Buyers are flocking to the certified used car market, buying CPO cars left and right. A recent survey from Edmunds shows that out of more than 2,000 adults, 88% of those adults said they would pay more for a certified-pre owned car than one that wasn’t certified. As opposed to buying one of the non-certified used cars found on the side of the road or in other used car lots. The CPO (Certified Pre-Owned) market used to be reserved for mainly luxury vehicles; consumers would buy the expensive luxury cars for a cheaper price than getting them new, but those days are over. Now, there is a plethora of mainstream models swarming dealer lots as they come off lease. They are making up a big portion of the CPO traffic, and the CPO market is at an all-time high.
People have begun to recognize the benefit of spending the extra money on a CPO car.
History Repeats Itself
Back in the 1990s, dealers were receiving an increasing number of returned lease cars. The manufacturer did not bother reselling them, until they realized the profit they were losing. They realized that most of the leased cars coming back were in great mechanical condition, the only “issue” being an expected increase in mileage. After realizing this, they needed to figure out a way to draw attention to these vehicles. They decided to take these cars and put them through a test, and if they passed they would be back on the lot marked as a CPO vehicle with an assurance of quality and warranties. Lexus was the first manufacturer to do this in 1993, and the concept remains the same today.
Passing the Test
Not all the leased cars returned to the dealer are deemed to be CPO worthy, they need to pass a rigorous test first. This test varies from manufacturer to manufacturer, but the core idea behind the test is the same. The test is a way for the manufacturer to check the quality of the returned vehicle, ensuring that it’s in good enough condition for resale.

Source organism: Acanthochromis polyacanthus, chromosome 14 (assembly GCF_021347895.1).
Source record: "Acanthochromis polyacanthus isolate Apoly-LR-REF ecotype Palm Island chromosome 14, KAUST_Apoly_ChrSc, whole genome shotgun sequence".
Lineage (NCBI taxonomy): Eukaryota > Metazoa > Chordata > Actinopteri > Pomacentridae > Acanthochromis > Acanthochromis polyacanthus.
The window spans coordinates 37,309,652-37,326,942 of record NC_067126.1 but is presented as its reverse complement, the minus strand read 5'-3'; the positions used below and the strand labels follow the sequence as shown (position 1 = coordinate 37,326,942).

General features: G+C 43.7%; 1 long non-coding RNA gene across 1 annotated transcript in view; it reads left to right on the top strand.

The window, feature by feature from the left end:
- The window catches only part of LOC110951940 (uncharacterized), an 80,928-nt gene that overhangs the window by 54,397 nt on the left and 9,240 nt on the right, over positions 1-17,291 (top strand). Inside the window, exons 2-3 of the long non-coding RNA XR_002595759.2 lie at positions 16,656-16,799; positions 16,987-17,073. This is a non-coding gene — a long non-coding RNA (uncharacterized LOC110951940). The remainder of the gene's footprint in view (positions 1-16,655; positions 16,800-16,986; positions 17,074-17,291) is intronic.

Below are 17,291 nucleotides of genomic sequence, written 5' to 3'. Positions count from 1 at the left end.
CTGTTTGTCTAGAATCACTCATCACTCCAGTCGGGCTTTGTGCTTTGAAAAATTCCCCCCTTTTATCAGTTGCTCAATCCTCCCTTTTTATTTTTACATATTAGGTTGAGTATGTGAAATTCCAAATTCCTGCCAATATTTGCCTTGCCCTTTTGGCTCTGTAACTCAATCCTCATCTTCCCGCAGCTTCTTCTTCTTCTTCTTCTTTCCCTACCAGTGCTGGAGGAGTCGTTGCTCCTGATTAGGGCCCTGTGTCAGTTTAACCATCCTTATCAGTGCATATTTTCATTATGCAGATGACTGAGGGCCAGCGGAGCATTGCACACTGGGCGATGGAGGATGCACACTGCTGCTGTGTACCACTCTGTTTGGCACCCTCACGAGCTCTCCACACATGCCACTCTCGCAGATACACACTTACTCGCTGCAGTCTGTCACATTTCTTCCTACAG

When these leased vehicles are returned to a dealer, they consider if the car is a worthy candidate for becoming a CPO car. They start with the model year, which generally needs to be within the past five years. If it is, then they check the mileage. If it’s below a certain mileage (generally 70,000 – 80,000) it moves on to the inspection stage. At this stage, a thorough inspection is performed in which a mechanic goes through and checks the cars mechanical quality. If there is something wrong with it, the mechanic will repair it (if able) with the idea of restoring the car back to an almost new condition.
This is an assurance of quality inspection, and it varies between manufacturers. One manufacturer may want it to be below 80,000 miles, whereas another may not want it to exceed 75,000 miles.
The multi-point inspection differs from manufacturer to manufacture as well. One manufacturer may deem 112 points of the car need to be in good condition, while another may deem 182 points need to be in good condition.
What Being Certified Means to You
The term varies from manufacturer to manufacturer. In a nutshell, CPO means that a car has gone through a rigorous multi-point inspection by a factory-trained mechanic and is in almost new condition. It may have some mileage on it, but that is the only “bad” point about the car. A CPO is a car that is backed by testing from the manufacturer to give you assurance of quality and peace of mind to aid in the sale of the vehicle.